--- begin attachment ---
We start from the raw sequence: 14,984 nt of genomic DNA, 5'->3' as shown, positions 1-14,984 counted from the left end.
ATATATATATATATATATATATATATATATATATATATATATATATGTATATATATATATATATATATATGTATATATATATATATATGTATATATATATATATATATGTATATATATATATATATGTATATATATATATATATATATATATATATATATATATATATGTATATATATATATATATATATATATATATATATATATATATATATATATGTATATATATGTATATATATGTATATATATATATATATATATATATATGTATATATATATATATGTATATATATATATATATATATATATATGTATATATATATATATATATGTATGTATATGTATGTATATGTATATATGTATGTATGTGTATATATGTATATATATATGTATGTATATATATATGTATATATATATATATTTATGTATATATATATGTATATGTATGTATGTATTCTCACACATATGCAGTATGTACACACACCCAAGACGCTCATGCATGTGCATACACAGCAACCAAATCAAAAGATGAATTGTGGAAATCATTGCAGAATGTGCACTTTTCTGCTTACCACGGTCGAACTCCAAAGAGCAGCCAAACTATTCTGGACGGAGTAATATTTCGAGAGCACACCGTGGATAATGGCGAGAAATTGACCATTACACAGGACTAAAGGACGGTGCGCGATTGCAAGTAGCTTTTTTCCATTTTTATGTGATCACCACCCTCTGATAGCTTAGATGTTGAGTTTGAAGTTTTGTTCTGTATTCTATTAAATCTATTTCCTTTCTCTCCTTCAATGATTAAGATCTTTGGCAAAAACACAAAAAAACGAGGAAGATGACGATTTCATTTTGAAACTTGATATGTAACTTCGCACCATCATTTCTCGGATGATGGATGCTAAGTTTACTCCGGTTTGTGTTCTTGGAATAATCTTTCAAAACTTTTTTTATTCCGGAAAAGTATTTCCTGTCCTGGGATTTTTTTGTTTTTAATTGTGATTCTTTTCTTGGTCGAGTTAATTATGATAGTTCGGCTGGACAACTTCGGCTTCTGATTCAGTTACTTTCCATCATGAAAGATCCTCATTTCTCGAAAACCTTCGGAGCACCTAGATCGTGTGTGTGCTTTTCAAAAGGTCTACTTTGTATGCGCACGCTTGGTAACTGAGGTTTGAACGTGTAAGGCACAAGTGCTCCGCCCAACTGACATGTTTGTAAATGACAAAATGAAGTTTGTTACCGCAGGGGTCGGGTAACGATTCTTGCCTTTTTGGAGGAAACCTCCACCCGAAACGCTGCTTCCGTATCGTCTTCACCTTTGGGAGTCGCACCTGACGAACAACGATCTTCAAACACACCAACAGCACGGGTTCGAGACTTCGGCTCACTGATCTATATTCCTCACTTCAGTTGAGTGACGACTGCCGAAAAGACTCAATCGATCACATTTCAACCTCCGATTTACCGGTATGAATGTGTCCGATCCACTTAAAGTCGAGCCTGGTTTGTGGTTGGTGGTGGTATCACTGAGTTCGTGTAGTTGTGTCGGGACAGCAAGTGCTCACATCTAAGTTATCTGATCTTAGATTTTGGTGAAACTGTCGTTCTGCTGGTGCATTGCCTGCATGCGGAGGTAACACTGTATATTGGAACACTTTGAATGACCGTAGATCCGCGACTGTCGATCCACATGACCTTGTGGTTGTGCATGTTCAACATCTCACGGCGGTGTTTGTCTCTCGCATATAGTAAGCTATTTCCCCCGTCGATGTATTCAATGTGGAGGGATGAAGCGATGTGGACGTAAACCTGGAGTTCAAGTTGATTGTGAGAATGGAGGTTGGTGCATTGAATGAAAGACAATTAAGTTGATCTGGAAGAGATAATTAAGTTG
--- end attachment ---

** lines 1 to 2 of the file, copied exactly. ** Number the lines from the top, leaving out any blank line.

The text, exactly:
We start from the raw sequence: 14,984 nt of genomic DNA, 5'->3' as shown, positions 1-14,984 counted from the left end.
ATATATATATATATATATATATATATATATATATATATATATATATGTATATATATATATATATATATATGTATATATATATATATATGTATATATATATATATATATGTATATATATATATATATGTATATATATATATATATATATATATATATATATATATATATGTATATATATATATATATATATATATATATATATATATATATATATATATGTATATATATGTATATATATGTATATATATATATATATATATATATATGTATATATATATATATGTATATATATATATATATATATATATATGTATATATATATATATATATGTATGTATATGTATGTATATGTATATATGTATGTATGTGTATATATGTATATATATATGTATGTATATATATATGTATATATATATATATTTATGTATATATATATGTATATGTATGTATGTATTCTCACACATATGCAGTATGTACACACACCCAAGACGCTCATGCATGTGCATACACAGCAACCAAATCAAAAGATGAATTGTGGAAATCATTGCAGAATGTGCACTTTTCTGCTTACCACGGTCGAACTCCAAAGAGCAGCCAAACTATTCTGGACGGAGTAATATTTCGAGAGCACACCGTGGATAATGGCGAGAAATTGACCATTACACAGGACTAAAGGACGGTGCGCGATTGCAAGTAGCTTTTTTCCATTTTTATGTGATCACCACCCTCTGATAGCTTAGATGTTGAGTTTGAAGTTTTGTTCTGTATTCTATTAAATCTATTTCCTTTCTCTCCTTCAATGATTAAGATCTTTGGCAAAAACACAAAAAAACGAGGAAGATGACGATTTCATTTTGAAACTTGATATGTAACTTCGCACCATCATTTCTCGGATGATGGATGCTAAGTTTACTCCGGTTTGTGTTCTTGGAATAATCTTTCAAAACTTTTTTTATTCCGGAAAAGTATTTCCTGTCCTGGGATTTTTTTGTTTTTAATTGTGATTCTTTTCTTGGTCGAGTTAATTATGATAGTTCGGCTGGACAACTTCGGCTTCTGATTCAGTTACTTTCCATCATGAAAGATCCTCATTTCTCGAAAACCTTCGGAGCACCTAGATCGTGTGTGTGCTTTTCAAAAGGTCTACTTTGTATGCGCACGCTTGGTAACTGAGGTTTGAACGTGTAAGGCACAAGTGCTCCGCCCAACTGACATGTTTGTAAATGACAAAATGAAGTTTGTTACCGCAGGGGTCGGGTAACGATTCTTGCCTTTTTGGAGGAAACCTCCACCCGAAACGCTGCTTCCGTATCGTCTTCACCTTTGGGAGTCGCACCTGACGAACAACGATCTTCAAACACACCAACAGCACGGGTTCGAGACTTCGGCTCACTGATCTATATTCCTCACTTCAGTTGAGTGACGACTGCCGAAAAGACTCAATCGATCACATTTCAACCTCCGATTTACCGGTATGAATGTGTCCGATCCACTTAAAGTCGAGCCTGGTTTGTGGTTGGTGGTGGTATCACTGAGTTCGTGTAGTTGTGTCGGGACAGCAAGTGCTCACATCTAAGTTATCTGATCTTAGATTTTGGTGAAACTGTCGTTCTGCTGGTGCATTGCCTGCATGCGGAGGTAACACTGTATATTGGAACACTTTGAATGACCGTAGATCCGCGACTGTCGATCCACATGACCTTGTGGTTGTGCATGTTCAACATCTCACGGCGGTGTTTGTCTCTCGCATATAGTAAGCTATTTCCCCCGTCGATGTATTCAATGTGGAGGGATGAAGCGATGTGGACGTAAACCTGGAGTTCAAGTTGATTGTGAGAATGGAGGTTGGTGCATTGAATGAAAGACAATTAAGTTGATCTGGAAGAGATAATTAAGTTG